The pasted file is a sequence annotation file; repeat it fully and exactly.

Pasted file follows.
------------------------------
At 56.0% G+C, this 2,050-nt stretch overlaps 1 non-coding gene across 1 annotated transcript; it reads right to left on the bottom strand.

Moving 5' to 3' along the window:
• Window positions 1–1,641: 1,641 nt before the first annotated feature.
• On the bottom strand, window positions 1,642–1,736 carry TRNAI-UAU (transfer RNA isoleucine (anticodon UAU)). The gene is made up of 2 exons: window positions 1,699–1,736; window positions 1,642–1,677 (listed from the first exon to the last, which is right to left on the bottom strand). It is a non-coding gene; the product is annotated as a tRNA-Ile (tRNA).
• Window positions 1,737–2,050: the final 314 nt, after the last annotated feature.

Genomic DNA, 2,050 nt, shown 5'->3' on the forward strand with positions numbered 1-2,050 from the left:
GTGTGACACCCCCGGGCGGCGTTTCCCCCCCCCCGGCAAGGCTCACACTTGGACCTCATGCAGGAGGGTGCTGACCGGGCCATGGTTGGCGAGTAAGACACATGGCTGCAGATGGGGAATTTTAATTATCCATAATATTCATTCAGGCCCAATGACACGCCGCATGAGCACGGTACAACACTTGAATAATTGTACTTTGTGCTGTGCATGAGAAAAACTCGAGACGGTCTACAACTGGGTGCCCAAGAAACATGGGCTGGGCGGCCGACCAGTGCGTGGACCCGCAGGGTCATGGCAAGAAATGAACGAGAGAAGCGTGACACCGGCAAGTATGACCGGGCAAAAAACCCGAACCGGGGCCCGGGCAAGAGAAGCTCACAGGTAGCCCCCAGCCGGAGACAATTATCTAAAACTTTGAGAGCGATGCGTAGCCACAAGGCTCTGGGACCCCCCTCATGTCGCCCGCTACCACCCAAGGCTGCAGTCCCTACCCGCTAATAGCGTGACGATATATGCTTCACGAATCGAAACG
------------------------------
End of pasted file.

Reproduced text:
At 56.0% G+C, this 2,050-nt stretch overlaps 1 non-coding gene across 1 annotated transcript; it reads right to left on the bottom strand.

Moving 5' to 3' along the window:
• Window positions 1–1,641: 1,641 nt before the first annotated feature.
• On the bottom strand, window positions 1,642–1,736 carry TRNAI-UAU (transfer RNA isoleucine (anticodon UAU)). The gene is made up of 2 exons: window positions 1,699–1,736; window positions 1,642–1,677 (listed from the first exon to the last, which is right to left on the bottom strand). It is a non-coding gene; the product is annotated as a tRNA-Ile (tRNA).
• Window positions 1,737–2,050: the final 314 nt, after the last annotated feature.

Genomic DNA, 2,050 nt, shown 5'->3' on the forward strand with positions numbered 1-2,050 from the left:
GTGTGACACCCCCGGGCGGCGTTTCCCCCCCCCCGGCAAGGCTCACACTTGGACCTCATGCAGGAGGGTGCTGACCGGGCCATGGTTGGCGAGTAAGACACATGGCTGCAGATGGGGAATTTTAATTATCCATAATATTCATTCAGGCCCAATGACACGCCGCATGAGCACGGTACAACACTTGAATAATTGTACTTTGTGCTGTGCATGAGAAAAACTCGAGACGGTCTACAACTGGGTGCCCAAGAAACATGGGCTGGGCGGCCGACCAGTGCGTGGACCCGCAGGGTCATGGCAAGAAATGAACGAGAGAAGCGTGACACCGGCAAGTATGACCGGGCAAAAAACCCGAACCGGGGCCCGGGCAAGAGAAGCTCACAGGTAGCCCCCAGCCGGAGACAATTATCTAAAACTTTGAGAGCGATGCGTAGCCACAAGGCTCTGGGACCCCCCTCATGTCGCCCGCTACCACCCAAGGCTGCAGTCCCTACCCGCTAATAGCGTGACGATATATGCTTCACGAATCGAAACG